Vadim Kukushkin. From Peasants to Labourers: Ukrainian and Belarusan Immigration from the Russian Empire to Canada. Montreal: McGill-Queen's University Press, 2007. xvi + 283 pp. $80.00 (cloth), ISBN 978-0-7735-3267-0.
Reviewed by Krystyna K. Cap (Department of History, The Johns Hopkins University)
Published on H-Migration (April, 2008)
Monographs treating the complexity of Eastern European migration in the nineteenth and twentieth centuries are scarce. While scholars have become increasingly interested over the past decade in questions related to population movements within national, regional and transatlantic systems, more studies are needed that aim to deconstruct cohorts, that analyze relationships between donor areas and the establishment of ethnic communities in recipient countries, and that examine changes to socioeconomic structures in both sending and receiving areas. Moreover, historical studies of migration employing interdisciplinary approaches from such fields as anthropology, political sociology, and demography, are critical in an effort to bridge the existing "disciplinary canyon" between history and the social sciences.
Vadim Kukushkin's fascinating study, From Peasants to Labourers, attempts this by informing the existing literature on Canadian immigration with a study that treats the area of Russia's western borderlands--from the Dnieper River basin, to the west coast of the United States and Canada--as the "easternmost Atlantic migration system" (p. 10). Kukushkin's monograph fills the lacuna inadvertently created by studies that often fail to differentiate sufficiently between East Slavic immigrants and tend "to 'essentialize' the boundaries of immigrant communities as they were 'imagined' and constructed by ethnic elites" (p. 7). As Kukushkin rightly notes, the teleological trajectory of many previous studies tracing the crystallization and national awakening of ethnic groups have often underappreciated the transference of "cultural subdivisions" between communities in recipient countries (p. 6). Furthermore, this reading has led to reluctance on the part of many scholars to probe the nuances of political, social, and economic behavior within diasporic groups--with the Ukrainian Diaspora being a particularly striking example.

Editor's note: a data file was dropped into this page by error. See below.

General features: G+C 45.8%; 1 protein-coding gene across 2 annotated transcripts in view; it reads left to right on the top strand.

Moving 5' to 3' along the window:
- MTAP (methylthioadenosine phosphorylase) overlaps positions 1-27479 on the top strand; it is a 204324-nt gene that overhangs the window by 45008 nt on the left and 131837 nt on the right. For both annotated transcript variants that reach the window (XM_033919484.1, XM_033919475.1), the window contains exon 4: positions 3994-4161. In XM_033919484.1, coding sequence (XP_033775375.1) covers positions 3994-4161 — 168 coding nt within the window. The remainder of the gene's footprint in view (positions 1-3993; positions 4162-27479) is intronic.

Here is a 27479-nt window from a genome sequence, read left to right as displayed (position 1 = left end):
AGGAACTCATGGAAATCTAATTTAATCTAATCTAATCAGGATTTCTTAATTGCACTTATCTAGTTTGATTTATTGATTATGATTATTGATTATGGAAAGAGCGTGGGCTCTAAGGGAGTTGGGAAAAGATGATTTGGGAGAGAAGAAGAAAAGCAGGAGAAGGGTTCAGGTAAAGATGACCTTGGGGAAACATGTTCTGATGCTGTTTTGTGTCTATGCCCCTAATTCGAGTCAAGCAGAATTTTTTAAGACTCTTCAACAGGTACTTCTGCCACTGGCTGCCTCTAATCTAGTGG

From Peasants to Labourers, thus, challenges existing conceptions of emigration from tsarist Russia, demonstrating that most migrants were neither predominantly political nor religious refugees, but rather temporary, economic "sojourners" and transient laborers, who intended to return to Russia after earning money in Canada. Driven from the land due to a demographic explosion and facing poor soil conditions and unfavorable land inheritance practices in mid to late nineteenth-century Russia, many Ukrainians and Belarusans were pushed to explore economic possibilities outside of the empire and even outside of continental Europe.
Kukushkin's research also demonstrates that a significant portion of "Russian immigrants" to Canada in the 1900s were not ethnically Russian at all, but rather Russified Ukrainian or Belarusan peasants. Relying heavily on the biographical and geographical data of émigrés from the Russian Empire found in the Passport/Identity series of the Likacheff-Ragosine-Mathers (Li-Ra-Ma) Collection at Library and Archives Canada, Kukushkin supplements this research by compiling information on the villages and regions of origin. Taken together, Kukushkin determines that many migrants came from the western frontier of the tsarist empire, the least ethnically integrated region due to its late incorporation into the Russian state after the partitions of Poland in the late eighteenth century.